# How to measure handlebar diameter?

I don't know my bike's stock handlebar diameter. I am going to upgrade some parts, for handlebar I tried to read any information written on it but there is only it's brand name. Can you help me please?

EDIT: Sorry for my poor English. I am trying to mean the "diameter" by "width", like the cylinder here http://www.nordenexpress.com/images/packaging.gif (For example I thought- the drop bar I want to buy has a "length" of 44cm, not width. Sorry again)

My bike has a flat handlebar and I am willing to replace it with a drop bar. Drop bars I've found on online bike stores are mostly 31.8mm. I don't know how to measure the diameter of my flat bar, I don't have calipers. Even if I had calipers, I don't know where to measure; the middle of the bar is thicker, ends are thinner.

I am not sure about where is 31.8mm. Just thought maybe it is the diameter of the bar, am I right?

If a handlebar (like mine) is said to be 25.4, can you tell how we get the result 25.4? Measure the diameter? Radius? Periphery?

– Criggie
Apr 9, 2016 at 0:57
• Oh, I'm terribly sorry. The mistake is I am trying to measure the diameter I think. I'll edit the question. Apr 9, 2016 at 3:04
• Your english is excellent. Diameter is the correct word. I'd recommend you consider buying some cheap plastic calipers for your toolbox. They're quite handy.
– Criggie
Apr 10, 2016 at 1:58
• Orange is diameter, cyan and red are circumference. You can use a string to measure the circumference (you wrap the string once around the bar, then you stretch it and compare the length with a ruler). Once you have the circumference, you divide it by 3.14159 (or π) and compare with some standard bar diameters to eliminate the measurement error.
– Mike
Sep 11, 2018 at 11:53

That looks like a 31.8mm clamp diameter, but the only way to be sure is to measure.

Consider buying calipers. They're a useful tool, and tools are good to have. Otherwise, you can do this: take a strip of paper, fold it around the bar (at the thickest part, in the center), and mark the place on the paper where the two ends meet. Then put the paper flat, and measure from the end to the mark you just made. That will give you the circumference. Divide that by π (~3.14159) and you'll have the diameter. This isn't too accurate, but there's only a small set of sizes to choose from.

• It's around somewhere between 10 and 10.5 cm, that means my handlebar is 31.8, right? Apr 9, 2016 at 21:57
• Most bars are either 25.4, 26.0 or 31.8 mm. 100 / π ~= 31.8, so that must be it. Apr 9, 2016 at 23:59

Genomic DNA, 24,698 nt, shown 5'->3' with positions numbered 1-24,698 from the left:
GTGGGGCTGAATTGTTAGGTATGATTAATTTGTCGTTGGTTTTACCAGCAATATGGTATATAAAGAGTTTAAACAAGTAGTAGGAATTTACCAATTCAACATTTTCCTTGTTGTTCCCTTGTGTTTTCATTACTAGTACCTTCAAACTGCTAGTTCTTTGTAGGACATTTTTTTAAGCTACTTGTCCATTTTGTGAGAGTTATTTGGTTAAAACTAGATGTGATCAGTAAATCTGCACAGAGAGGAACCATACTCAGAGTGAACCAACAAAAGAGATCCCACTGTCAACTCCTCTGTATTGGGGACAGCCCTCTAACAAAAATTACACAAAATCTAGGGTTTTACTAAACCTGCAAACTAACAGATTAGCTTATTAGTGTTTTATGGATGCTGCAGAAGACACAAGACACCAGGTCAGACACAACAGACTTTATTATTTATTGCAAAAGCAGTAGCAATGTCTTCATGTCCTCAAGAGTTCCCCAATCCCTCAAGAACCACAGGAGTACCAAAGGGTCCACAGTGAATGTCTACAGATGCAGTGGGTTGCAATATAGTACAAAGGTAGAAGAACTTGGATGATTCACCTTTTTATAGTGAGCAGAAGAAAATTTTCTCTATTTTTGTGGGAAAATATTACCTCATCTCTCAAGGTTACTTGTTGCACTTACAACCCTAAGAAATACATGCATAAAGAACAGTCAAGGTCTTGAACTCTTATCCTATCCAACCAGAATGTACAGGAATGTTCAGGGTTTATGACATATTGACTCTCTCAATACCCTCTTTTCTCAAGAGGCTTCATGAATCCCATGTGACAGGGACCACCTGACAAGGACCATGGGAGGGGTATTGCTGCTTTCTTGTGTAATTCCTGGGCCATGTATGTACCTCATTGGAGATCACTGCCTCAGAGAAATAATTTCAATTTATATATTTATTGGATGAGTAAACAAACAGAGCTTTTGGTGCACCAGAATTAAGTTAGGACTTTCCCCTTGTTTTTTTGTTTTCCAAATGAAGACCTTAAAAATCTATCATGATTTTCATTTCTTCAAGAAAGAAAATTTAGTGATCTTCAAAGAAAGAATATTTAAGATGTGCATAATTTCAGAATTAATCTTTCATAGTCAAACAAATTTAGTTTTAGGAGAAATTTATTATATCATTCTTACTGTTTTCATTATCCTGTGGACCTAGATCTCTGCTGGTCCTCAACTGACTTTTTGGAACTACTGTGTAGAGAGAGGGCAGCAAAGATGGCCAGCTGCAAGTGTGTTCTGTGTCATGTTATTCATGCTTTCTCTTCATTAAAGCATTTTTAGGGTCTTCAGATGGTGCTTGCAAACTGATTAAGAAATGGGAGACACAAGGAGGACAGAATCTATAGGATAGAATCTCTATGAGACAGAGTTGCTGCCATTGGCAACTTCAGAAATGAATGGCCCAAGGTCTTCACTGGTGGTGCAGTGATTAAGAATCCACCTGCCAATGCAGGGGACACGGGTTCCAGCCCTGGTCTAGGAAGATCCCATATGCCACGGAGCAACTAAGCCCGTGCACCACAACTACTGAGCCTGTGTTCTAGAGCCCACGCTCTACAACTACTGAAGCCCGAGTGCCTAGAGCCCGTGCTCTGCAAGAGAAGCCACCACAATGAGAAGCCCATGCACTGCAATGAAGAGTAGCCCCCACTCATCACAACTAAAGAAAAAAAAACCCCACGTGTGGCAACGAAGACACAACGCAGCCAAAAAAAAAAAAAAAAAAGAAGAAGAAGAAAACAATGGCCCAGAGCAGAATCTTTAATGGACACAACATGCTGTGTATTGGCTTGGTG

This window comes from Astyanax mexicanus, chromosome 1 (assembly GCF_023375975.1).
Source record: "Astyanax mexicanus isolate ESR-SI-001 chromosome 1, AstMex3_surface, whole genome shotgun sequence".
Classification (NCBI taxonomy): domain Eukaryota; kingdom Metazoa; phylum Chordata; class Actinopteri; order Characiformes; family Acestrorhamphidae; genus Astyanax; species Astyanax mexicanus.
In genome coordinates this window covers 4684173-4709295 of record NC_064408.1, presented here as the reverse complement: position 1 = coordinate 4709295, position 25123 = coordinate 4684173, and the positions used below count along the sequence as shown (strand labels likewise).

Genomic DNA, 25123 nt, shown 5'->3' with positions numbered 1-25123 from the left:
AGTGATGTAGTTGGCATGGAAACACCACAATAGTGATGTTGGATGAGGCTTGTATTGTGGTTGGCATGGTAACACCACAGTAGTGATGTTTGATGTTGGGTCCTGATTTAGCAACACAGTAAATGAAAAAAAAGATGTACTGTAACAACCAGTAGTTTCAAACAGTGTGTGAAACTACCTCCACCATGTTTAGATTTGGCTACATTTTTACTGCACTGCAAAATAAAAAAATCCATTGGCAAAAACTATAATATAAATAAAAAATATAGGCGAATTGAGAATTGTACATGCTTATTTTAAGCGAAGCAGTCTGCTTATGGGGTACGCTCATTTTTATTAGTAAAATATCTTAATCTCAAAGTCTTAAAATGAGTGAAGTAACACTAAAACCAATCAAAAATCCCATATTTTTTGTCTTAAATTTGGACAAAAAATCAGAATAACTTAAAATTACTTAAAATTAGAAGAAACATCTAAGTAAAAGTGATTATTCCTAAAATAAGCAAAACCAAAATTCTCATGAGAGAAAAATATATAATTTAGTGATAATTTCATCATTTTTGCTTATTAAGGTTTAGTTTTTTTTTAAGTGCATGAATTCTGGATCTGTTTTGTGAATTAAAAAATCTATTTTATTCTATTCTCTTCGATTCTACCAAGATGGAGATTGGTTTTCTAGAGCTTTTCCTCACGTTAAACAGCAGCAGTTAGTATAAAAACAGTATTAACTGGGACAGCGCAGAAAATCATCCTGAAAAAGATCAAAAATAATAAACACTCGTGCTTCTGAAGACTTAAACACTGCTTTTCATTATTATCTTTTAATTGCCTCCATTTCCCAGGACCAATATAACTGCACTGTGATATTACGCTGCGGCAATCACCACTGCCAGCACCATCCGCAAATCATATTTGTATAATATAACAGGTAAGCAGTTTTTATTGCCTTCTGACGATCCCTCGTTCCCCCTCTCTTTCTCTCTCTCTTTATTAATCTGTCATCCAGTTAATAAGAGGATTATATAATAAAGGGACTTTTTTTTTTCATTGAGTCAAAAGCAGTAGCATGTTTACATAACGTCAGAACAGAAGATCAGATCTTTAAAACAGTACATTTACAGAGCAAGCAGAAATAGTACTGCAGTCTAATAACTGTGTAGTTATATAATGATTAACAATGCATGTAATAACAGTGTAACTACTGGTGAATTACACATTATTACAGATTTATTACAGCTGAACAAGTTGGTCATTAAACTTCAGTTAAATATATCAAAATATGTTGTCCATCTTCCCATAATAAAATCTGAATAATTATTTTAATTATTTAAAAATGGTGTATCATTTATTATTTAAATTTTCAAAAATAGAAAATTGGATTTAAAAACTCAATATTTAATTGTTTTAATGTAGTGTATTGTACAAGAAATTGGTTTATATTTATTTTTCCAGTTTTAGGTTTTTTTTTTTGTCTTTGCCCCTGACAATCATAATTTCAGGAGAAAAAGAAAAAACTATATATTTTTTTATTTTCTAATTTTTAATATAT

Is it a road dropbar or a MTB riser style bar? These two images should prove useful. If it is a mountain bike style riser or straight bar it's quite simple.

If it's a road bar most people (zipp) measure center to center of the drops.

Also if it is a Mountain bike were speaking of, most bars will be sold as 730mm or more wide and have pre-printed lines to cut them shorter. There is a lot of preference involved in bar length. I prefer a shorter length than a lot of people my size, some downhill guys prefer 800mm bars, too long for me, I'm good at finding trees! :P

A good reference if its a road bar is about shoulder width in the drops. This can vary with preference and riding style slightly but is a solid method for the best on bike ergonomics and comfort.

• Excellent answer. In addition to trees, wide MTB bars are good at finding wing mirrors, pillars/bollards, pedestrians, and other cyclists in close quarters.
– Criggie
Apr 9, 2016 at 0:56

Calipers. A tape measure.

Usually the stem clamp width is 25.4mm MTB and road. Rarely it could be 26mm. At the ends it goes down to 22mm.

You might have an oversize bar in which case it is 31.8mm.

• He said width :) but good advice to double check clamp diameter as well. Apr 8, 2016 at 22:15
• Is Stem clamp the middle thick area? I don't have calipers, how can I measure it? Apr 9, 2016 at 12:23
• You can use a scrap piece of paper. Use scissors to cut the paper into a narrow strip 1/2" x 6" long [15mm x 150mm]. Wrap the strip around the bar but let the strip spiral a little bit. Use a ball point pen to leave a mark on the paper where the wrap overlaps. You will be marking the paper in two places with a single stroke of the pen. When you have removed the paper you have marked the circumference of the bars. Measure the distance with a ruler. Diameter = circumference / pi (3.14). Apr 9, 2016 at 13:51

If you don't have a pair of calipers a crescent wrench will accomplish much the same thing.

• You're totally right, but this answer is really short and doesn't say where to measure. Probably would have been better as a comment on the original question.
– Criggie
Sep 6, 2018 at 10:45
• We're looking for answers with more detail. Please consider expanding your answer to further elaborate on how and where you would use the wrench to measure. A short answer like this is likely to get downvoted, flagged for moderator intervention, and possibly deleted. Welcome to the site and please consider reviewing the tour page for more information on how StackExchange sites work.
– Gary.Ray
Sep 19, 2018 at 18:11